In the run-up to the Brexit referendum, endless UK news stories provided alarming tales about high levels of EU migration, from speculation about the welfare bill to worries about crime and tales of towns filled with residents who could barely speak English. These contributed to public concerns about immigration being ‘out of control’ and then to Brexit.
In the three years after the Brexit referendum (2016–2019), immigration and net migration remained at much the same levels as they had been before. But the UK now faced new economic and political challenges, which meant that the visibility of migration in the news dropped sharply and with it public concerns about immigration.
The softening of attitudes was so notable that, by 2019, analysis by Pew found that, among European countries, the UK was the most positive about the benefits of immigration. Policy followed suit. The post-Brexit immigration system, while much more restrictive for EU citizens, significantly liberalised policy for much of the rest of the world, making it easier for people to come to the UK to work or study. The migration response to this liberalisation was so significant the pendulum may now be starting to swing back the other way.
A second recommendation relates to demanding political honesty. Promises of simplistic and unachievable ‘solutions’ to migration issues have poisoned debates and fostered a culture of political dishonesty on both the right and left of the migration debate — including promises to stop flows of migration through deterrence policies and claims that more ‘safe and legal routes’ will stop people from making risky journeys to European countries. Evidence shows that both claims are misleading. Expectations of political honesty should be something that unites conservatives and progressives and should pave the way for more moderate and sustainable policymaking. Political and civil society organisations favouring more liberal migration policies cannot detoxify the debate with their own unrealistic ‘symbolic’ policies. Reaching this goal requires finding common ground to appeal to audiences with conservative values, rather than to try to ‘change their minds’.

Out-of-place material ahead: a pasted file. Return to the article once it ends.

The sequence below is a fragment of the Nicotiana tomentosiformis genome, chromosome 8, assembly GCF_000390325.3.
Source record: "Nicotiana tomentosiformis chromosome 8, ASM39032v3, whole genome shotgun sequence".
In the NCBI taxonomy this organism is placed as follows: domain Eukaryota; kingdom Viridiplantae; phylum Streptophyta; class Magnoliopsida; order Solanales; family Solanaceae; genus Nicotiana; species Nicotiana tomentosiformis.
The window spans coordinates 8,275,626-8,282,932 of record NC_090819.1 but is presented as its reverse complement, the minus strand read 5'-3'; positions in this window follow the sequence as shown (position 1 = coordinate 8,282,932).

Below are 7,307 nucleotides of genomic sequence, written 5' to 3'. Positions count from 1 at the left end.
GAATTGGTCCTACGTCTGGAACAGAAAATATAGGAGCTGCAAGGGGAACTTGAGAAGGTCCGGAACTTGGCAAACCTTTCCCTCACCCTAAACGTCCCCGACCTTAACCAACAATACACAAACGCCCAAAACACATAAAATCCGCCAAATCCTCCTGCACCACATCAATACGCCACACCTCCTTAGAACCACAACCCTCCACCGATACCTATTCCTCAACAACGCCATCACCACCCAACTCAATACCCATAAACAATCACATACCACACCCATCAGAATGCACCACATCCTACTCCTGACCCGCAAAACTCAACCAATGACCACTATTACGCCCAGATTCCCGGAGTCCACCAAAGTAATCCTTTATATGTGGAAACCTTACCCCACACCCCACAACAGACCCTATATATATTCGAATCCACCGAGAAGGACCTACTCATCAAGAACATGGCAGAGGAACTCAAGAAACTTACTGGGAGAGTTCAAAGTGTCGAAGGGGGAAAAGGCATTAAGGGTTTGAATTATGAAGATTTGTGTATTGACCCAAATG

Finally, better public policymaking needs clarity and more neutrality in the language that we use about migration. Vague or incorrect terms can place people at specific risk and undermine their legal status and rights. It also leaves audiences to create their own imagined version of what a ‘migrant’ is — creating policy debates focused almost exclusively on the mobility of the poor and ample space for unrealistic bogeymen to be created in the minds of audiences. The most obvious examples here are depictions of asylum seekers as ‘illegal immigrants’.
Asylum seekers invariably enter countries without legal permission, because few countries offer visas for the purpose of seeking asylum. On this basis, it is internationally agreed, under the Geneva Refugee Convention, that asylum seekers are legally present and shouldn’t face sanctions for their entry.
Journalists, politicians and activists are rarely made accountable for using misleading terminology in migration debates. Here’s a link to a great glossary (that I wrote): use it, and call out those who don’t.
Is it time to turn down the volume on the migration debate?
by IPS Journal 13/11/2023
IPS Journal article about FEPS policy briefs 'Communicating on migration'